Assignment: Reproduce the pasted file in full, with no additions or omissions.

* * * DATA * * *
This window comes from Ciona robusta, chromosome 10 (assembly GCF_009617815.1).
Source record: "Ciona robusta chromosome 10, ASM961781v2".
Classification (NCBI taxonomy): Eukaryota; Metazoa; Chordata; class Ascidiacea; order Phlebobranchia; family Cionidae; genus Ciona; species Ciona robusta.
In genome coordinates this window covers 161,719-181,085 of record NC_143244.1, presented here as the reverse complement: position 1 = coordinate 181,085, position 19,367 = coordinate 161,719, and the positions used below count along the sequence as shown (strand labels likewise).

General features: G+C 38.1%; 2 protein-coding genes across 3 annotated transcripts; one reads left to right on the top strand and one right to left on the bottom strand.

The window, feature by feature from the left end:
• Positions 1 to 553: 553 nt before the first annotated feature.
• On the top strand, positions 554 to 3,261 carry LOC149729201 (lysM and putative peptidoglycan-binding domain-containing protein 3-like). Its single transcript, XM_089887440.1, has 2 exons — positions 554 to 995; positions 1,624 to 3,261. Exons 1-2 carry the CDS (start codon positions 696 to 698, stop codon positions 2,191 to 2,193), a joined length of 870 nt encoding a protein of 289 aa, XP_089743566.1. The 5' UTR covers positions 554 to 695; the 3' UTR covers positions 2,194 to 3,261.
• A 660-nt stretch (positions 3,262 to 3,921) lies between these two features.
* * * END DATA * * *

This window comes from Ciona robusta, chromosome 10 (assembly GCF_009617815.1).
Source record: "Ciona robusta chromosome 10, ASM961781v2".
Classification (NCBI taxonomy): Eukaryota; Metazoa; Chordata; class Ascidiacea; order Phlebobranchia; family Cionidae; genus Ciona; species Ciona robusta.
In genome coordinates this window covers 161,719-181,085 of record NC_143244.1, presented here as the reverse complement: position 1 = coordinate 181,085, position 19,367 = coordinate 161,719, and the positions used below count along the sequence as shown (strand labels likewise).

General features: G+C 38.1%; 2 protein-coding genes across 3 annotated transcripts; one reads left to right on the top strand and one right to left on the bottom strand.

The window, feature by feature from the left end:
• Positions 1 to 553: 553 nt before the first annotated feature.
• On the top strand, positions 554 to 3,261 carry LOC149729201 (lysM and putative peptidoglycan-binding domain-containing protein 3-like). Its single transcript, XM_089887440.1, has 2 exons — positions 554 to 995; positions 1,624 to 3,261. Exons 1-2 carry the CDS (start codon positions 696 to 698, stop codon positions 2,191 to 2,193), a joined length of 870 nt encoding a protein of 289 aa, XP_089743566.1. The 5' UTR covers positions 554 to 695; the 3' UTR covers positions 2,194 to 3,261.
• A 660-nt stretch (positions 3,262 to 3,921) lies between these two features.